Scholz weighs in on Ukraine peace talksSeveral countries are holding talks on Ukraine at the level of security advisers, Olaf Scholz has said Read Full Article at

Security advisers from several countries are looking at ways to kick-start the process of ending the conflict, the German chancellor has said

Senior officials from several countries are holding non-public talks to resolve the Ukraine conflict, German Chancellor Olaf Scholz has said. The Kremlin, however, is not taking part in those consultations, according to spokesman Dmitry Peskov. 

In an interview with the daily Markische Allgemeine on Thursday, the German leader was asked about the prospects for settling or at least freezing the hostilities and responded by saying that “there have always been mediation initiatives.”

He specifically mentioned the direct talks between Moscow and Kiev early in the conflict that collapsed in the spring of 2022. Russia has said that while the negotiations – which revolved around Ukraine’s neutrality – made some initial progress, Kiev decided to abandon them on the advice of former UK Prime Minister Boris Johnson, who recommended that Ukraine keep fighting. Johnson has denied this claim.

Scholz also claimed that there had been dialogue about the security of Russia’s Zaporozhye nuclear power plant – which Moscow said had come under Ukrainian attacks – and prisoner exchanges that saw hundreds of soldiers from both sides return home. 

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Moreover, the chancellor continued, “a number of countries, including Ukraine, are currently discussing at the level of security advisers what something that could lead to a peace process might look like.”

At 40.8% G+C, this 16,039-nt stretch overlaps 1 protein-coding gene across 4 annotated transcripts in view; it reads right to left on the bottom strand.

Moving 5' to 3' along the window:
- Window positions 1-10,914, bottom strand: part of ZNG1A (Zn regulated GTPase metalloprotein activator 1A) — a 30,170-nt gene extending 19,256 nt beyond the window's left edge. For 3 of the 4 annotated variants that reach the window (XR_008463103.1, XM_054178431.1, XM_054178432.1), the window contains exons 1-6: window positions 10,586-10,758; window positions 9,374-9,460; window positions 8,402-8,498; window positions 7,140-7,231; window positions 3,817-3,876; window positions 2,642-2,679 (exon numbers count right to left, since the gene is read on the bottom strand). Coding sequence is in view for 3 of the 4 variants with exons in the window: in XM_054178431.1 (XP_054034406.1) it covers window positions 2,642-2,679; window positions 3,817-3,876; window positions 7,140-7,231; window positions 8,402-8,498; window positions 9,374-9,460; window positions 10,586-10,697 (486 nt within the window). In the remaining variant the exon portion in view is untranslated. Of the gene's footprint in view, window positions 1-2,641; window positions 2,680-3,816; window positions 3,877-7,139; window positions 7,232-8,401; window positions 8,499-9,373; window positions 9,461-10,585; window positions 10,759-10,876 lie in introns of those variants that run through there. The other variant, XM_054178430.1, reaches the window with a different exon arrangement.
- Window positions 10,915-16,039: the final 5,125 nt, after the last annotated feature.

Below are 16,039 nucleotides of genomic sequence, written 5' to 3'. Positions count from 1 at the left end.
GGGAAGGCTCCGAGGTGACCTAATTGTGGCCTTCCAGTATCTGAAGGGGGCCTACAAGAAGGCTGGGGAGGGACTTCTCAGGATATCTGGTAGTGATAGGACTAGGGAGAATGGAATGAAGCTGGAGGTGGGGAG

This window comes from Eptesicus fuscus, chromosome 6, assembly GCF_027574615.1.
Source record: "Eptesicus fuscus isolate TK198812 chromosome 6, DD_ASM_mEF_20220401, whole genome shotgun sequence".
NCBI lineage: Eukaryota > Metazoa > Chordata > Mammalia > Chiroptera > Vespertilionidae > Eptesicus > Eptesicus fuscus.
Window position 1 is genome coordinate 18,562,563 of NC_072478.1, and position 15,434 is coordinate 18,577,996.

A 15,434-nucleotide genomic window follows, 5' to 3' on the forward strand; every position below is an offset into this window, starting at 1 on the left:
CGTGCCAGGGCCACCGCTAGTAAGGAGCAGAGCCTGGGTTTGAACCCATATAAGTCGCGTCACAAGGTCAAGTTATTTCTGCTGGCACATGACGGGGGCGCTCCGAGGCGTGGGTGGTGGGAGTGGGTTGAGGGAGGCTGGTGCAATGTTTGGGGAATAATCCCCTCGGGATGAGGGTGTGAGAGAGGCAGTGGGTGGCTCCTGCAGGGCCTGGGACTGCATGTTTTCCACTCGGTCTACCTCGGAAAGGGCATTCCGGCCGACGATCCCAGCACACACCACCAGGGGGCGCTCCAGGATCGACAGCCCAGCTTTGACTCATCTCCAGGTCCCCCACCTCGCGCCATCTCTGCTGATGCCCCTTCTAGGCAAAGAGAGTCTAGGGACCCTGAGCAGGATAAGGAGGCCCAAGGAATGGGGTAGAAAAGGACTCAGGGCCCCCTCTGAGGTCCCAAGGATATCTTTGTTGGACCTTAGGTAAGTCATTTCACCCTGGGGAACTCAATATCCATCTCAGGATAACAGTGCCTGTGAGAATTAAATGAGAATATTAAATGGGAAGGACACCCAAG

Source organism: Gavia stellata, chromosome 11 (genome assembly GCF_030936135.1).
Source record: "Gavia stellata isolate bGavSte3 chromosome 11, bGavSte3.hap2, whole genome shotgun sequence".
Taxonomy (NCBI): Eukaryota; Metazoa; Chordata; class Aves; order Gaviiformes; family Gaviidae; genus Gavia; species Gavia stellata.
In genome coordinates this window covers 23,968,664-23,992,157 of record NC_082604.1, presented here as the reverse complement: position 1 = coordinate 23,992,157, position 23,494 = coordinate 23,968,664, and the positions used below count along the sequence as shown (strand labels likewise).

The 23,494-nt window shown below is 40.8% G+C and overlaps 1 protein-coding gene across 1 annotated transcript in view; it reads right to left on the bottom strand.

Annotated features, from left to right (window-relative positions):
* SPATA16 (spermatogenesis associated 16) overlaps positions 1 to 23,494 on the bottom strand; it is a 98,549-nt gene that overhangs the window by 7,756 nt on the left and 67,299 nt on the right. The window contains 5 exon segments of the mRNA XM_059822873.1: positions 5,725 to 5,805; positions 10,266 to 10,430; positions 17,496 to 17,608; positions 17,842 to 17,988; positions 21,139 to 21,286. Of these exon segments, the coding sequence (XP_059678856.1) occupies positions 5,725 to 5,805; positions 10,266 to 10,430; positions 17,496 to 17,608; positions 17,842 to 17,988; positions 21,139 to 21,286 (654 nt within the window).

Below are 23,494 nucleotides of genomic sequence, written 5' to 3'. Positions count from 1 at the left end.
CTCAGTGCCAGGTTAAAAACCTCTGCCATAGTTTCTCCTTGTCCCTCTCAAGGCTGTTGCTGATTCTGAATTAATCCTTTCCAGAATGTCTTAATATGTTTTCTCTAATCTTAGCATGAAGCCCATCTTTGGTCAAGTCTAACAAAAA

However, Scholz stressed that “peace is possible at any time” if Russia were to withdraw troops from the territory Ukraine claims as its own. Moscow maintains it is open to talks with Kiev provided that it recognizes the reality on the ground. However, President Vladimir Zelensky signed a decree banning talks with the current Russian leadership after four former Ukrainian regions overwhelmingly voted to join Russia in the autumn of 2022.

Responding to Scholz’s comments, Kremlin spokesman Dmitry Peskov noted that Russian officials were not present at the aforementioned negotiations at the level of security advisers. He also remarked that the chancellor’s statement “does not change the essence of the ongoing events,” recalling that Germany remains one of Kiev’s most prominent backers.

Peskov pointed out that while various EU countries differ in opinion on how deeply they should be involved in the Ukraine crisis, “this does not change the dominant approach in Europe that Ukraine should be pushed to fight to the last Ukrainian.”


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